MEDIA — Less than 24 hours after 12 people were shot and killed in a Virginia Beach mass shooting, hundreds took to the streets in Media to remember all those whose lives were lost to gun violence while advocating for more legislative reform.

"The shooter had a 45-caliber handgun, several high capacity magazines and a suppressor," said Jessica Frankl, co-chair of Delaware County United for Sensible Gun Policy, of the Virginia Beach gunman. "And according to initial investigations, he is thought to have obtained this weapon legally. We have been here one too many times, folks. Today, there are 12 more angels in Heaven whose lives were taken too soon."

Saturday's Wear Orange Rally and Walk to End Gun Violence, sponsored by Delaware County United for Sensible Gun Policy, actually was scheduled long before Friday's latest mass shooting. Spurred by the latest carnage, hundreds gathered at the Second Baptist Church of Media to start the rally, with participants decked out in orange shirts. After a service at the church the group proceeded to walk down State Street to the Delaware County Courthouse to close their event.

They wore orange as an effort started by the friends of 13-year-old honor student Hadiya Pendleton, who was shot and killed six years ago in a case of mistaken identity. A week earlier, she had performed at one of the events surrounding former President Barack Obama's second inauguration.

Event organizers noted that the color orange is worn by hunters in the woods so that they can be seen and to protect themselves from harm, something those in attendance said they want for themselves - to be seen and to be protected from the threat of gun violence.

In front of Second Baptist Church of Media was a display of T-shirts, each one representing a life lost in Delaware County over the past five years due to gun violence. According to Media Mayor Bob McMahon, every day 100 Americans are killed by gun violence

"We are here for them - for those who have gone from us and those that remain here picking up the pieces," Frankl said. "This day is for you."

After recognizing the Virginia Beach incident, U.S. Rep. Mary Gay Scanlon, D-5 of Swarthmore, said there have been 141 incidents this year where two or more people have been shot.

"So many lives lost to senseless gun violence - in schools or movie theaters or Wawas or places of worship," she said, adding that 11 people in Delaware County alone have lost their lives this year due to a firearm. 

To the packed church, Scanlon said, "I join you in frustration and sadness but also hope because we are here and enough is enough."

Beverly Wright, is the mother of Emein Smith, who was shot and killed in Chester on Nov. 13, 2005. Smith was 23 years old when he died.

"Every time I tell my story, it remains the same," she said. "The pain remains the same. Though the years pass, the pain still remains the same ... It was very hard for me to wake up and come here today after I heard the news on the mass shootings ... My thoughts went immediately to the mothers of those victims who no longer have a son or a daughter.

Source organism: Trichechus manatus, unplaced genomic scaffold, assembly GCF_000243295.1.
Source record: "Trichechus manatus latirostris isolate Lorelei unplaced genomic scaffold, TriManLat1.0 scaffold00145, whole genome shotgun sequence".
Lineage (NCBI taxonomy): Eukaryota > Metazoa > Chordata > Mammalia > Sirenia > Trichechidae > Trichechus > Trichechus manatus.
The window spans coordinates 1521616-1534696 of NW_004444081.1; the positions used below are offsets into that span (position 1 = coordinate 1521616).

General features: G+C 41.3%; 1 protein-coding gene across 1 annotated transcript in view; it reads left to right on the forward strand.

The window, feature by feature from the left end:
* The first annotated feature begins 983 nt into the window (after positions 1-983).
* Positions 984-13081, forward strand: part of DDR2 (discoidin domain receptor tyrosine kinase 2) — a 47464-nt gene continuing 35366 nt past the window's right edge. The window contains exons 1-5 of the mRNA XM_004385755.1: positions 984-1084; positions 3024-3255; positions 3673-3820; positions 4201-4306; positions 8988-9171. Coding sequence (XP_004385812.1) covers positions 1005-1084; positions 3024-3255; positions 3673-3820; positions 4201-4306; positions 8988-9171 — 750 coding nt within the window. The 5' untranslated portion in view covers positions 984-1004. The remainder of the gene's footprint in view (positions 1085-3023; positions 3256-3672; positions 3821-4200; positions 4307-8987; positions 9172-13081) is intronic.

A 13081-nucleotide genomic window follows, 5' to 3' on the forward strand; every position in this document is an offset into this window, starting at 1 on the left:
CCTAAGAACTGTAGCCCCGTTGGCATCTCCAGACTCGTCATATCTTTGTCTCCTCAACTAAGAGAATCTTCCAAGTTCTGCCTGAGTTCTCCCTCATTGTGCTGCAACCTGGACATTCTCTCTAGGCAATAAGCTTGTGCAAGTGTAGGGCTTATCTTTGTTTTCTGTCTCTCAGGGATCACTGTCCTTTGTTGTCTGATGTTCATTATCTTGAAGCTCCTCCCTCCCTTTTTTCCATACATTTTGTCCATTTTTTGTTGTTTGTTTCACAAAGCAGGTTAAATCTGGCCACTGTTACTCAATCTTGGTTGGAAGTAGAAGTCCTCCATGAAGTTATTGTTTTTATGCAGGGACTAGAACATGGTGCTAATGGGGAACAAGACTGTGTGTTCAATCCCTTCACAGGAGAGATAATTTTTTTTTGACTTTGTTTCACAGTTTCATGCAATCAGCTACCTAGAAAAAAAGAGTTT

"We are sick and tired of being sick and tired," Wright said. "We are sick and tired of burying our babies. We are sick and tired of mothers crying because they're not going to have that opportunity to say, 'I love you' again. We can't take this situation lightly. If we have legislators or politicians who are not backing the sensible gun laws, the sensible gun policies, we have to get them out of there."

Jeff Dempsey of the group CeaseFire PA spoke of how gun violence appears in different forms: homicide, suicide, domestic violence, intimate partner violence and accidental discharge.

"Gun violence doesn't stop," he said. "It affects all of us no matter what our constituencies or districts look like. It may affect us differently but it still affects us and we have to act. We have to have legislative change."

In Pennsylvania, Dempsey said, gun violence is linked to more deaths than those caused by vehicle accidents.

Not all agree that these measures will work.

Andrew Pollack, whose 18-year-old daughter Meadow was killed in the Marjory Stoneman Douglas High School shooting in Parkland, Florida, last year, is cited by the National Rifle Association. Recently, the NRA retweeted Pollack's tweet saying, "My life changed forever the day I lost my daughter Meadow. I am now spending the rest of my life educating parents on where they send their children to school. K9’s will help keep their kids safe. Gun control will not."

At Saturday's rally, state Rep. Jennifer O'Mara, D-165 of Springfield talked about her father's suicide 16 years ago.

"On Feb. 2, 2003, on a Sunday morning while we were supposed to be at church, my mom and I found my father dead from a self-inflicted gunshot," she said. "It changed our life."

Then, when she was in college, she said she broke up with a man who owned a gun and began stalking her.

"There was a time in my life where I literally walked around in fear - will this be the day he showed up with a gun," O'Mara said. 

The representative spoke of legislation to enact Extreme Risk Protection Orders that is being considered in Harrisburg. It would allow family members and law enforcement officers to petition a judge to temporarily restrict a person's access to firearms if they are deemed a threat to themselves or another person.

"ERPO is something that we can use as a tool to protect people that need it," she said.

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